Thursday, October 21, 2004

Sermon: Trinity 19

21 October 2004 at Chapel of Lutheran High School, Metairie, LA

Text: Luke 13:18-21

In the Name of + Jesus. Amen.

A thousand years before the coming of our Lord, the Psalmist wrote: “I will open my mouth in a parable; I will utter dark sayings from of old.” Jesus himself speaks in parables, uttering sayings that confuse those who refuse to listen, but creating faith in those who will believe.

Our Lord gives us two parables today, two short explanations of the Kingdom of God. Jesus’ listeners were perhaps more familiar with the planting of seeds and the kneading of bread dough than we are today, but the message is still there. Faith looks tiny, but is, in fact, great and mighty. Faith starts small, but in time, spreads, grows, and provides food and shelter to many. Faith is not a human process, but a mystery that is under the loving direction of God himself.

Let’s start with the first point: faith looks tiny, but is, in fact, great and mighty. God often uses the humble and weak to work his powerful deeds. The incarnate God who would crush the head of Satan didn’t look like much as a newborn in an animal’s smelly food trough. And yet within the flesh and blood of this baby is the very essence of God himself. The defeated, dying convict gasping naked on a cross being mocked by those who hated him looked like the biggest loser in the world, and yet at that very moment, he was destroying death and sin for all time. Faith itself works is this way. To the world, Christians look like the world’s biggest fools, falling on their knees to pray, reading an ancient book, and taking part in rituals involving water, bread, and wine – and yet there is more than meets the eye. The Christian faith makes men and women fearless in the face of death and empowers them to mighty works of compassion. Jesus compares the Kingdom of God to a tiny mustard seed. And yet, buried in that speck is the God-designed DNA that makes a tree out of seemingly nothing – a feat that modern man in all his glory can’t even come close to doing. The Kingdom of God is like yeast – a microscopically-tiny living organism that can convert flour and water into puffy, nutritious bread. For all of our modern technology, we still make bread using these same humble ingredients.

The second point is that faith begins small, but over time spreads and grows, providing food and shelter to many. The Christian faith began with a pregnant teenage girl from an obscure village in Palestine. In her womb was a tiny seed, even smaller than a mustard seed. This miraculous child grew to manhood, carried out his Father’s work on earth, and then passed this ministry on to a small band of followers, the church. In a short period of time, this faith took the Roman Empire by storm, converting men and women around the world. Today, the Christian Church is the largest organization in the world. Every day, people come into communion with the living God, just as the birds in our Lord’s parable find shelter in the branches of the great mustard tree that grew from such a humble seed. The Gospel goes forth like leaven in a lump of dough, resulting in nourishment for the life of the world, the Bread of Life who came down from Heaven – “take and eat, the Body of Christ, given for you!”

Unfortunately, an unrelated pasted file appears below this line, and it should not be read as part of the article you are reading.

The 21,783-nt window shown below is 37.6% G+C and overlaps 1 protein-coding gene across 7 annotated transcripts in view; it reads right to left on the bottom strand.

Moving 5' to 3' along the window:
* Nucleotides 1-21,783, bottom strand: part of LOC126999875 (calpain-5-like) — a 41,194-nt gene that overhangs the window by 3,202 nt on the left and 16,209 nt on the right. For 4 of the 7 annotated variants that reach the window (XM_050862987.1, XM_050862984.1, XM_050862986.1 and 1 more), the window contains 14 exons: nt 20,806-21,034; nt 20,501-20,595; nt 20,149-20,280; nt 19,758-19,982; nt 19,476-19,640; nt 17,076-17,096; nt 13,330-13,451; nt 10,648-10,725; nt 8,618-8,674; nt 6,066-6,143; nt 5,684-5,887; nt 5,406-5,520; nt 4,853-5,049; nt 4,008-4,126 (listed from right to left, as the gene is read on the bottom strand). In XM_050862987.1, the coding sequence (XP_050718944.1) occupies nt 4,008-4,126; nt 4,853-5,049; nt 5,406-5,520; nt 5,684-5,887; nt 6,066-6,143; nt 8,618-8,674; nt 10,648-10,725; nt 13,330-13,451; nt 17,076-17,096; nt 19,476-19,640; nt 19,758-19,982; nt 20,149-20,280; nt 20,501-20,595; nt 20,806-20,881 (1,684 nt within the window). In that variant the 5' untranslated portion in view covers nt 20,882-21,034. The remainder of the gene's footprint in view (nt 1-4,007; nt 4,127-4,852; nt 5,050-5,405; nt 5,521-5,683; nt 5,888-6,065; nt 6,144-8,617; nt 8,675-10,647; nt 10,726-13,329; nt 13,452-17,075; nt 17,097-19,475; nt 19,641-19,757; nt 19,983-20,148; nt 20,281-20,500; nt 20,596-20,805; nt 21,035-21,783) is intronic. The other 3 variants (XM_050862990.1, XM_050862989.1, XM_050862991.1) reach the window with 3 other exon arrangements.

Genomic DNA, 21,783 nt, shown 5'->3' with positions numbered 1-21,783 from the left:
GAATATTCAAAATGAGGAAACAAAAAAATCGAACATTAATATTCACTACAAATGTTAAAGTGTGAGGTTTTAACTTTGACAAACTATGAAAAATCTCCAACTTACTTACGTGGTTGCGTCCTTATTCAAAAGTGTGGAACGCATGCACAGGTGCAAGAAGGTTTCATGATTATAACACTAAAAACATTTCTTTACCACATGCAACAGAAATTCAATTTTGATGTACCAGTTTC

The third point is that the Kingdom of God is mysterious. We cannot grow the church by our own means no matter how hard we try. Just as our brightest scientists and best chemists cannot create a mustard tree, but must rely on the mysterious God-created process of seed germination, our sharpest marketeers and slickest salesmen can’t make people come to Jesus. How people come to faith is a mystery. The Holy Spirit blows where he wills, using the same mysterious, God-created process of Word and Sacrament, and men and women come to faith. It is all done, as with a seed, on God’s plan, in his time, using his old-fashioned methods. Similarly, we have no modern chemical that will cause dough to rise. The finest restaurants in the world still employ God’s tiny pre-programmed bread machines called yeast cells in order to carry out the mysterious process of making bread. The church still grows by the preaching of the Gospel – just as it did in 30 AD.

This sense of mystery makes the Christian faith an adventure. The process is not our own. We don’t know where we will end up, what we will do, or how the world will be a different place because of us. God uses each of us in his own mysterious way. There is comfort in this. For no matter what strange and terrifying turns our lives take, we know that God is working out his plan – even though his plan is a mystery to us. We don’t have to know the “whys” and “hows” of the Kingdom of God any more than we need to know the “whys” and “hows” of a seed becoming a tree, or a lump of dough becoming a loaf of bread. God does all the calculating and programming, using us to mix the ingredients, wait, and enjoy the results.

So, dear brothers and sisters, don’t be deceived! When the preacher tosses about God’s Word like tiny seeds, beware of the power contained therein! When the little wafer comes to you, along with a small sip of wine, remember the mighty work done by microscopic yeast. For what seems tiny is really great, and what seems weak is really the most powerful thing in the universe. And when you are tempted to think of yourself as not of much consequence, remember that you are also a means by which God works mysteriously in the world to spread his kingdom, to give shade and rest to the people of the earth, and to bring the leaven of the Good News of Jesus to the entire world. Thanks be to God. Amen.

In the Name of the Father and of the + Son and of the Holy Spirit. Amen.

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